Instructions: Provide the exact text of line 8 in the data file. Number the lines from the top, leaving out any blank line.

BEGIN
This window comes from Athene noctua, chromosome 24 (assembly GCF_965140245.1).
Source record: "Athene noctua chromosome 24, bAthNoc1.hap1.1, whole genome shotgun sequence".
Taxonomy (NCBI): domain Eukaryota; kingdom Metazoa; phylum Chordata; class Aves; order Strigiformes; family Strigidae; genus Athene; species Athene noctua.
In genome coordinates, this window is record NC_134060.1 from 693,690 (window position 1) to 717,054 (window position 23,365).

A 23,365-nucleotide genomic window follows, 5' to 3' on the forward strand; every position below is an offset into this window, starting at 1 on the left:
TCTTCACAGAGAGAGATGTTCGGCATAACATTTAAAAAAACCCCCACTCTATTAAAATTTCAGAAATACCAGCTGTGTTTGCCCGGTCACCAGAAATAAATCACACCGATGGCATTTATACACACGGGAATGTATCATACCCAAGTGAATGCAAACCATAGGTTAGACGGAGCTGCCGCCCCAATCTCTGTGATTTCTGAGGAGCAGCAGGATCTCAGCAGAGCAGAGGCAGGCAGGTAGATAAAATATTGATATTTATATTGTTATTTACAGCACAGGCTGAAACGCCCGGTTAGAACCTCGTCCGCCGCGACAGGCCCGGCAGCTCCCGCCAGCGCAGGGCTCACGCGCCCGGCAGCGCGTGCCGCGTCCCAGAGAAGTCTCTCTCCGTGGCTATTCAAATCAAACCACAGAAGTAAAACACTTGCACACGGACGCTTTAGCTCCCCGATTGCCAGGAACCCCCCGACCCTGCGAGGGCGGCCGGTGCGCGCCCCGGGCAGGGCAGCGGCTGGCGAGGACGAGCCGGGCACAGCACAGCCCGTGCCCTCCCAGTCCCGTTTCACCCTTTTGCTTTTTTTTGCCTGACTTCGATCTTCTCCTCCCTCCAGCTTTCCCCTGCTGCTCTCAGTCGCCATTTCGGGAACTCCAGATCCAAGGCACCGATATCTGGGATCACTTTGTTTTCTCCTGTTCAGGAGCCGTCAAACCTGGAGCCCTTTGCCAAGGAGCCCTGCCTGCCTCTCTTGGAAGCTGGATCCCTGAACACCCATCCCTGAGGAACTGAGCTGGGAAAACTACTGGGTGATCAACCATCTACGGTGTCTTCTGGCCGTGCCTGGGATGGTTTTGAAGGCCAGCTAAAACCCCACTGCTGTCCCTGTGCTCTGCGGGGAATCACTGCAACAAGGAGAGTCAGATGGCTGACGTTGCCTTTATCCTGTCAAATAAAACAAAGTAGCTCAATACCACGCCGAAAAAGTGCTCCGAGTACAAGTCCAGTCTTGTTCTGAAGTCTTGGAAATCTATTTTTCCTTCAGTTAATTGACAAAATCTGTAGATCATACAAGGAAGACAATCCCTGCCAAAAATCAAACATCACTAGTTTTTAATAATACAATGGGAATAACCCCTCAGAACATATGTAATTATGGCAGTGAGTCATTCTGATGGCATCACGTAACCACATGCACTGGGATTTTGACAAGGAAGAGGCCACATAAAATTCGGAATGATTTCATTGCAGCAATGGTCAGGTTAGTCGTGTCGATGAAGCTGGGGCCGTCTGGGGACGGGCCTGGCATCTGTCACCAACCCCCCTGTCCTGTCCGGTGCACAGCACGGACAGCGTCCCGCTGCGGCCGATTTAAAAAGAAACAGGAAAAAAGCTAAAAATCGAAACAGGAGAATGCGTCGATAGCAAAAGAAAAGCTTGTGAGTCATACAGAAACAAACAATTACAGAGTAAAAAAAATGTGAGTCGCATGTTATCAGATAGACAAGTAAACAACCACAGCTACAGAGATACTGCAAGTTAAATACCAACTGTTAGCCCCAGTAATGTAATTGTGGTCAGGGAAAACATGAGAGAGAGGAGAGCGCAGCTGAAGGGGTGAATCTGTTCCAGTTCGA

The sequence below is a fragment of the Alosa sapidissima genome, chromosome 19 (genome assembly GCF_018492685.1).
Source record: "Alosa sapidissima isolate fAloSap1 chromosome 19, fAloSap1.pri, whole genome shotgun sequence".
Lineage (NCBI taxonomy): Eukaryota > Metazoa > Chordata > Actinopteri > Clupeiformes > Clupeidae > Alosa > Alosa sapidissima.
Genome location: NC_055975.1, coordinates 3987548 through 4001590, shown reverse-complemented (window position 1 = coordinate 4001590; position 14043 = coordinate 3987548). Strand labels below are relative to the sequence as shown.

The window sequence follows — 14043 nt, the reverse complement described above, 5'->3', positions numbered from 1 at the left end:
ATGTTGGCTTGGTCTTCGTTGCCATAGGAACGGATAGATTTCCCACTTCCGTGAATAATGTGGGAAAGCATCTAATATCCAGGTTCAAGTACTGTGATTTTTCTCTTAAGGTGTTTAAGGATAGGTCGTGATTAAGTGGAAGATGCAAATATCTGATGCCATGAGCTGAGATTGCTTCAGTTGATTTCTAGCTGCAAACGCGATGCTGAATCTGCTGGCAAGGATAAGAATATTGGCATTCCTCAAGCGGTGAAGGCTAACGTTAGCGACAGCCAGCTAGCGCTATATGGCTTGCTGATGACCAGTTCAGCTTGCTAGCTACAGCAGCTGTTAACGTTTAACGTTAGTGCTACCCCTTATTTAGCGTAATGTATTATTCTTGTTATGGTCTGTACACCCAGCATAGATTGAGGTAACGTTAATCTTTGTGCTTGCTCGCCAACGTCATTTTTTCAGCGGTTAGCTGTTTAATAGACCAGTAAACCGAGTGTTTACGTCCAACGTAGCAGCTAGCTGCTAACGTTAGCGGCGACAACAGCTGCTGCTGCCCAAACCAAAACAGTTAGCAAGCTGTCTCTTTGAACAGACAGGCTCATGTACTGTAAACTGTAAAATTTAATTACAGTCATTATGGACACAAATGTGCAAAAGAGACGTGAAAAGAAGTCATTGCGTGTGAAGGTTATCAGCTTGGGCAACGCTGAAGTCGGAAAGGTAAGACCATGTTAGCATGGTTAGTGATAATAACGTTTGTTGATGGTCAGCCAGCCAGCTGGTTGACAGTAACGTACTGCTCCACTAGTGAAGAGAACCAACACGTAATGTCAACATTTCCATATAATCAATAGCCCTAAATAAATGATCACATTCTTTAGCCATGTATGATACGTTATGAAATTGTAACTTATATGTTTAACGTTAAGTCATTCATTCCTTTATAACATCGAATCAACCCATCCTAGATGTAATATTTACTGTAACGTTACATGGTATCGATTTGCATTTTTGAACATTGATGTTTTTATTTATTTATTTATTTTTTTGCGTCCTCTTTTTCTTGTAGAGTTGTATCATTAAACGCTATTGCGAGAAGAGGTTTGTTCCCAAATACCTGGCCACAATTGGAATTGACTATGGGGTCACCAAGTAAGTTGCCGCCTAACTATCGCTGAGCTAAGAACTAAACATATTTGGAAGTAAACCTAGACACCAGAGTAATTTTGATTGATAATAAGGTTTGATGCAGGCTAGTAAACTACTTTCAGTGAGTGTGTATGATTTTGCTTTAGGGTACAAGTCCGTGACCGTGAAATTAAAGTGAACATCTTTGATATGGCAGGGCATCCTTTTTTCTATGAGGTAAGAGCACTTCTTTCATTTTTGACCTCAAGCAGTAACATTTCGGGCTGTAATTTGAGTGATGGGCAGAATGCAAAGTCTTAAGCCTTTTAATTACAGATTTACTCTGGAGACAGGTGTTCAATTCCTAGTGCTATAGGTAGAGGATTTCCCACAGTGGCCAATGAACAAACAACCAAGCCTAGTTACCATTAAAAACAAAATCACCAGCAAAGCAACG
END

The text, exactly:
Source record: "Alosa sapidissima isolate fAloSap1 chromosome 19, fAloSap1.pri, whole genome shotgun sequence".